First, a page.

Evaluation of analgesia induced by epidural administration of medetomidine to cows

Hui-Chu Lin From the Department of Large Animal Surgery and Medicine (Lin, Trachte, DeGraves, Rodgerson, Carson) and the Scott-Ritchey Research Center (Steiss), College of Veterinary Medicine, Auburn University, AL 36849-5522.

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Elizabeth A. Trachte From the Department of Large Animal Surgery and Medicine (Lin, Trachte, DeGraves, Rodgerson, Carson) and the Scott-Ritchey Research Center (Steiss), College of Veterinary Medicine, Auburn University, AL 36849-5522.

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Fred J. DeGraves From the Department of Large Animal Surgery and Medicine (Lin, Trachte, DeGraves, Rodgerson, Carson) and the Scott-Ritchey Research Center (Steiss), College of Veterinary Medicine, Auburn University, AL 36849-5522.

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Dwayne H. Rodgerson From the Department of Large Animal Surgery and Medicine (Lin, Trachte, DeGraves, Rodgerson, Carson) and the Scott-Ritchey Research Center (Steiss), College of Veterinary Medicine, Auburn University, AL 36849-5522.

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Janet E. Steiss From the Department of Large Animal Surgery and Medicine (Lin, Trachte, DeGraves, Rodgerson, Carson) and the Scott-Ritchey Research Center (Steiss), College of Veterinary Medicine, Auburn University, AL 36849-5522.

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Robert L. Carson From the Department of Large Animal Surgery and Medicine (Lin, Trachte, DeGraves, Rodgerson, Carson) and the Scott-Ritchey Research Center (Steiss), College of Veterinary Medicine, Auburn University, AL 36849-5522.

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SUMMARY

Objective

To evaluate analgesic effects after epidural administration of medetomidine to cows, compared with effects of lidocaine hydrochloride and 0.9% NaCI solution.

Animals

6 adult beef cows.

Procedure

3 treatments were administered to each cow, with a 1-week interval between subsequent treatments. Treatments consisted of 5 ml of physiologic saline (0.9% NaCI) solution; 0.2 mg of lidocaine/kg of body weight, not to exceed 100 mg (5 ml); and 15 μg of medetomidine/kg, diluted with 0.9% NaCI solution to provide a volume of 5 ml. Epidural injections were given in the first or second coccygeal space. Heart rate, respiratory rate, and arterial blood pressure values were recorded before injection, 5 and 10 minutes after injection, and at 10-minute intervals thereafter. Onset and duration of analgesia, sedation, and ataxia were recorded. A repeated-measures ANOVA was used to detect differences between treatments.

Results

Epidural administration of 0.9% NaCI solution did not induce analgesia. Lidocaine induced analgesia within 5 to 20 minutes, which lasted 10 to 115 minutes (mean ± SD, 43.3 ± 37.2 minutes). Heart rate decreased during lidocaine-induced analgesia. Heart and respiratory rates decreased, but blood pressure remained unchanged, after medetomidine administration. Medetomidine induced analgesia within 5 to 10 minutes, which lasted 412 ± 156 minutes. Mild to moderate sedation and moderate ataxia were observed. Two cows became recumbent, but were easily coaxed to stand. Medetomidine-induced salivation and increased frequency of urination were observed in all cows.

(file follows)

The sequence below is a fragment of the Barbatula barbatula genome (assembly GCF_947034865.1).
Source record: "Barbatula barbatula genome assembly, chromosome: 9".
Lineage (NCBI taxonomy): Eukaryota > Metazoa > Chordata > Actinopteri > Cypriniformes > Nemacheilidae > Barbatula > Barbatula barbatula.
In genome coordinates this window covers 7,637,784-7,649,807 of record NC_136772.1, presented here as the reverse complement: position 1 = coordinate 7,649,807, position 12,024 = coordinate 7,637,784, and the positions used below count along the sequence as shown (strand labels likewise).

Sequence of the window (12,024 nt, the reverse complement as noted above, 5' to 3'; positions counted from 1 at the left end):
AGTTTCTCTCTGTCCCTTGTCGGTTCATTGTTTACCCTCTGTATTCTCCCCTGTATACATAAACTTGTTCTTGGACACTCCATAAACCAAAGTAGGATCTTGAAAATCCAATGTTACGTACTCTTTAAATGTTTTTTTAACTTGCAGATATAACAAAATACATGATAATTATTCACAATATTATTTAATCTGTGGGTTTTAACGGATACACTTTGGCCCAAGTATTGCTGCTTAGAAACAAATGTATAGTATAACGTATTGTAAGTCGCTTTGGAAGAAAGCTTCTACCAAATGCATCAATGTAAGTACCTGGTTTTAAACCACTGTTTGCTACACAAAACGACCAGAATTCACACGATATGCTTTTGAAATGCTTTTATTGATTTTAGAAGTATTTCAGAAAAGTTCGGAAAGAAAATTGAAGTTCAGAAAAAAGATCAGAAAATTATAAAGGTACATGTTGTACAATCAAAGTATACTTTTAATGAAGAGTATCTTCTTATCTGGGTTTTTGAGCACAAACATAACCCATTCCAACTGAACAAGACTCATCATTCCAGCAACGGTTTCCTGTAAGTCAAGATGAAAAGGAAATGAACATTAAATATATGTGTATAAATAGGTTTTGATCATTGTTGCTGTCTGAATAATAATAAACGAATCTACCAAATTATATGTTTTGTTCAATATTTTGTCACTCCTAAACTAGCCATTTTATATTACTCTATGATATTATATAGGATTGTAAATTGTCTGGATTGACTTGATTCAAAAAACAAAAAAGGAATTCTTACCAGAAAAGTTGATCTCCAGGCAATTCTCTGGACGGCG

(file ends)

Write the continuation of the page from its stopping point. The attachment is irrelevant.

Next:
Conclusions and Clinical Relevance

Epidural administration of medetomidine induced prolonged analgesia that was suitable for perineal surgery, post-operative analgesia, and relief of continuous straining. (Am J Vet Res 1998;59:162–167)

SUMMARY

Objective

To evaluate analgesic effects after epidural administration of medetomidine to cows, compared with effects of lidocaine hydrochloride and 0.9% NaCI solution.

Animals

6 adult beef cows.

Procedure

3 treatments were administered to each cow, with a 1-week interval between subsequent treatments. Treatments consisted of 5 ml of physiologic saline (0.9% NaCI) solution; 0.2 mg of lidocaine/kg of body weight, not to exceed 100 mg (5 ml); and 15 μg of medetomidine/kg, diluted with 0.9% NaCI solution to provide a volume of 5 ml. Epidural injections were given in the first or second coccygeal space. Heart rate, respiratory rate, and arterial blood pressure values were recorded before injection, 5 and 10 minutes after injection, and at 10-minute intervals thereafter. Onset and duration of analgesia, sedation, and ataxia were recorded. A repeated-measures ANOVA was used to detect differences between treatments.

Results

Epidural administration of 0.9% NaCI solution did not induce analgesia. Lidocaine induced analgesia within 5 to 20 minutes, which lasted 10 to 115 minutes (mean ± SD, 43.3 ± 37.2 minutes). Heart rate decreased during lidocaine-induced analgesia. Heart and respiratory rates decreased, but blood pressure remained unchanged, after medetomidine administration. Medetomidine induced analgesia within 5 to 10 minutes, which lasted 412 ± 156 minutes. Mild to moderate sedation and moderate ataxia were observed. Two cows became recumbent, but were easily coaxed to stand. Medetomidine-induced salivation and increased frequency of urination were observed in all cows.

Conclusions and Clinical Relevance

Epidural administration of medetomidine induced prolonged analgesia that was suitable for perineal surgery, post-operative analgesia, and relief of continuous straining. (Am J Vet Res 1998;59:162–167)

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